German record label Analog Africa has compiled songs that made waves on the dance music scene in Somalia from 1972 to 1991.
The project, titled Mogadisco – Dancing Mogadishu (Somalia 1972-1991), will be released on 13 December and features 12 tracks chosen by label founder, DJ and producer Samy Ben Redjeb.
Redjeb travelled to Mogadishu in November 2016 and found an uncovered and unmarked pile of cassettes and reel-to-reel tapes in the dusty archives of Radio Mogadishu. The pile included radio jingles, background music, interludes for radio programmes, TV shows and theatre plays.
The compilation features musicians who played between 1972 and 1991 such as Dur-Dur Band, Omar Shooli, Mukhtar Ramadan Iidi, Bakaka Band, Fadumo Qassim & Shareero Band, Iftin Band and Shimaali & Killer.
“Mogadisco was not Analog Africa’s easiest project,” the label says. “Tracking down the musicians – often in exile in the diaspora – to interview them and gather anecdotes of golden-era Mogadishu has been an undertaking that took three years.
“Tales of Dur-Dur Band’s kidnapping, movie soundtracks recorded in the basements of hotels, musicians getting electrocuted on stage, others jumping from one band to another under dramatic circumstances, and soul singers competing against each other, are all stories included in the massive booklet that accompanies the compilation adorned with not less than 50 pictures from the ’70s and ’80s.”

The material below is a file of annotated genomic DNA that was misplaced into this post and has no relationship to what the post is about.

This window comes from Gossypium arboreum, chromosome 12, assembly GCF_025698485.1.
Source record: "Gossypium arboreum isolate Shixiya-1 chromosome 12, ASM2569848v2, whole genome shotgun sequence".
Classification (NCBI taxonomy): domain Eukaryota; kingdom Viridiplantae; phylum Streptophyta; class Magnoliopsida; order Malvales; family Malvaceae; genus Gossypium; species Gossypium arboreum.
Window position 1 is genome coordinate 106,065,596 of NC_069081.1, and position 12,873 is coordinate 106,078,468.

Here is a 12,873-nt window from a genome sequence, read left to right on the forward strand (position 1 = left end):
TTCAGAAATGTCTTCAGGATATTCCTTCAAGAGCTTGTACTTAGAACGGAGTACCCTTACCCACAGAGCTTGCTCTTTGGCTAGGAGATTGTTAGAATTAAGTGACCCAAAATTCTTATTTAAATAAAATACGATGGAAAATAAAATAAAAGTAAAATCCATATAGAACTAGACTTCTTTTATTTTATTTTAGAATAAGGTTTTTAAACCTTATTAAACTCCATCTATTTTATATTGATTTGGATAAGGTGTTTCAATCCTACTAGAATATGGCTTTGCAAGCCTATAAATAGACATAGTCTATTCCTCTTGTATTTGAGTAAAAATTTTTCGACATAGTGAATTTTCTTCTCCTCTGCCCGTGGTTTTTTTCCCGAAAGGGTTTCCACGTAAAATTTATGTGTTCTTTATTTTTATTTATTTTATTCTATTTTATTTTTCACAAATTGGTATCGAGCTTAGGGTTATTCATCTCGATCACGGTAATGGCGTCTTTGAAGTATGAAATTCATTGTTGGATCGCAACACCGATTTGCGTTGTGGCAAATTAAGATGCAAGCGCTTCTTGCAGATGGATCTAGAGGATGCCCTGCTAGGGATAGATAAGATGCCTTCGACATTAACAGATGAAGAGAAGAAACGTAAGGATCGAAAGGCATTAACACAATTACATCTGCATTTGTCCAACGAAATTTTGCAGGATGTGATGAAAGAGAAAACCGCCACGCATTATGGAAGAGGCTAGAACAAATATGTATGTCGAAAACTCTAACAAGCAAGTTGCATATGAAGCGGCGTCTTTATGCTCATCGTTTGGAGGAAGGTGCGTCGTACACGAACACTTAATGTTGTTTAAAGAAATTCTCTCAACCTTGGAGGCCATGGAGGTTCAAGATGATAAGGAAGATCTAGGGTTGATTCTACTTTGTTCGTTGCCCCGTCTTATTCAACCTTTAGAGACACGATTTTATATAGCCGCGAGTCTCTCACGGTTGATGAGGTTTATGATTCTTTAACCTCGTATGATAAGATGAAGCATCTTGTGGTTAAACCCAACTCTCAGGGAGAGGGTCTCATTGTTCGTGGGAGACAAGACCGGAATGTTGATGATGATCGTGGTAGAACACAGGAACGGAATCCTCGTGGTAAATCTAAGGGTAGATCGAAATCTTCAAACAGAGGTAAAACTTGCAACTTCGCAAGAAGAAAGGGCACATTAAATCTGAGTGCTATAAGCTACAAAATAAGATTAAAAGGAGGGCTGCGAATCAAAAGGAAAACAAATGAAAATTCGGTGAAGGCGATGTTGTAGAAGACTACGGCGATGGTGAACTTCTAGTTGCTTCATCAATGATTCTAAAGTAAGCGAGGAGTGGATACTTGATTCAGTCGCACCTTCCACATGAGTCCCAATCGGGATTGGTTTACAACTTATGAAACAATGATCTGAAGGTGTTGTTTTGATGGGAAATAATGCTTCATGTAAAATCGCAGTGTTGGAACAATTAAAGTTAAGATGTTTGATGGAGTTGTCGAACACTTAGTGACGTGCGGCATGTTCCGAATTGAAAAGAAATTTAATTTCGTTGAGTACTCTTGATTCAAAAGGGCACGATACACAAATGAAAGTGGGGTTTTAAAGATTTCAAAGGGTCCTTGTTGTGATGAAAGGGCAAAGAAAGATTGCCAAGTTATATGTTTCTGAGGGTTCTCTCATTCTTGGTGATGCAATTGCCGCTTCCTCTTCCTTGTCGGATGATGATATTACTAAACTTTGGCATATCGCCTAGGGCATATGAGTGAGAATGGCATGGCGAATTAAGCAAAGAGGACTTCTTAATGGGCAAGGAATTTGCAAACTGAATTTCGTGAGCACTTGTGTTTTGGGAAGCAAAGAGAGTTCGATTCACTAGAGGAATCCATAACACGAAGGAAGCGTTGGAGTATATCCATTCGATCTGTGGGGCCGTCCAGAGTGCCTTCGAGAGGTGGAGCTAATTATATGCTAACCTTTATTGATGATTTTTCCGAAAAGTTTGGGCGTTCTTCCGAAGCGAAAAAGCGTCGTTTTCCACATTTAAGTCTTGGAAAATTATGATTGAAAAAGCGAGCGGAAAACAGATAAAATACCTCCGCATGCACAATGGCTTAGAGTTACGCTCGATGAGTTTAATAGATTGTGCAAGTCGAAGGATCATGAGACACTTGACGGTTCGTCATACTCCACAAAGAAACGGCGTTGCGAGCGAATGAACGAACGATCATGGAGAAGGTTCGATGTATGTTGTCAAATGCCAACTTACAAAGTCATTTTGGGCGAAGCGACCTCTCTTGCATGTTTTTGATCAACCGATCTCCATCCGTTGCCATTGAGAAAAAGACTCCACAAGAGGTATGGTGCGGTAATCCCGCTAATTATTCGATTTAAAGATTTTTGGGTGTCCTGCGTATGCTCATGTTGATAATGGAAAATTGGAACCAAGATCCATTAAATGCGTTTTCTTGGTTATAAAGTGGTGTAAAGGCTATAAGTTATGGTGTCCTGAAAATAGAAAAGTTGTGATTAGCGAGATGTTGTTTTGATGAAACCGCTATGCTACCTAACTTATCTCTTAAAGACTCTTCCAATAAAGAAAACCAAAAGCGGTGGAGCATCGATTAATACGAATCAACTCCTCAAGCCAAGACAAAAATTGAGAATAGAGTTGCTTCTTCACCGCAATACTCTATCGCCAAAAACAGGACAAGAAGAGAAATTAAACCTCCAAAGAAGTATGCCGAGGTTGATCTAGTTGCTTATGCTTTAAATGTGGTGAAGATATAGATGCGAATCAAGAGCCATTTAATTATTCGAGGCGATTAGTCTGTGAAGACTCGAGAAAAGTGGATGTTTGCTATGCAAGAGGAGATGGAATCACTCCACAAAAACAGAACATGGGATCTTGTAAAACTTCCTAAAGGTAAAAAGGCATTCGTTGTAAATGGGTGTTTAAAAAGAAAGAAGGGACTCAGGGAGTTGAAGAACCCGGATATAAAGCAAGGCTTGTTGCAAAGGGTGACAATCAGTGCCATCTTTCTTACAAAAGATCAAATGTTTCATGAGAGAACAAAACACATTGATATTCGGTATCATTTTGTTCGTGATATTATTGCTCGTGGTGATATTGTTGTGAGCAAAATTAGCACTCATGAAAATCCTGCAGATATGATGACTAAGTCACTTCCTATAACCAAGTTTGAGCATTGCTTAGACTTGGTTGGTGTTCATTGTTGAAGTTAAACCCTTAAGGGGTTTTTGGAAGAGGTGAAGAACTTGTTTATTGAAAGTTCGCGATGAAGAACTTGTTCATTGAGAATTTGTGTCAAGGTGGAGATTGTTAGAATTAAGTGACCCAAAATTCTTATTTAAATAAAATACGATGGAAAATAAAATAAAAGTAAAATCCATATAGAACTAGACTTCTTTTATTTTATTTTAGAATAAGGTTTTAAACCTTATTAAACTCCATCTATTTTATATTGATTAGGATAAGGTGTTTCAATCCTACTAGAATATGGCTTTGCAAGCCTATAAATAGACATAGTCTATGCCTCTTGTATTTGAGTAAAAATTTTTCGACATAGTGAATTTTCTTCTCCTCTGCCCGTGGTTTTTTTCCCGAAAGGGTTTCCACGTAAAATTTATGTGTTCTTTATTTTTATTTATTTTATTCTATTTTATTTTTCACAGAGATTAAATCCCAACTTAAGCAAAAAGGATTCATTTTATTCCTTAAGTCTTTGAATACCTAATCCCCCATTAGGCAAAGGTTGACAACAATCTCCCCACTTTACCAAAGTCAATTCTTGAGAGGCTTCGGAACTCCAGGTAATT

According to Analog Africa, the late US pop singer Michael Jackson played a pivotal role on Somalia’s music scene from 1972 to 1991.
“Michael Jackson appeared with a new sound that would revolutionise Somalia’s live music scene. You couldn’t walk the streets of Mogadishu without seeing kids trying to moonwalk.”
Other foreign sounds at that time included Afrobeat, which was first introduced by Iftin Band after their 1977 performance at the Festac Festival in Lagos.
“Not only did they [Iftin Band] come back with an award but they also returned with Afrobeat. While Fela Kuti’s ‘Shakara’ had taken over the continent and was spreading like wildfire throughout Latin America, it was the track ‘Lady’ that would become the hit in Mogadishu,” Analog Africa says.
Another vibrant sound during that period was reggae courtesy of Bob Marley. “Some say that it [reggae] was adopted so quickly because of the strong similarities with the traditional beat from the western region of Somalia, called dhaanto,”
Source: Music in Africa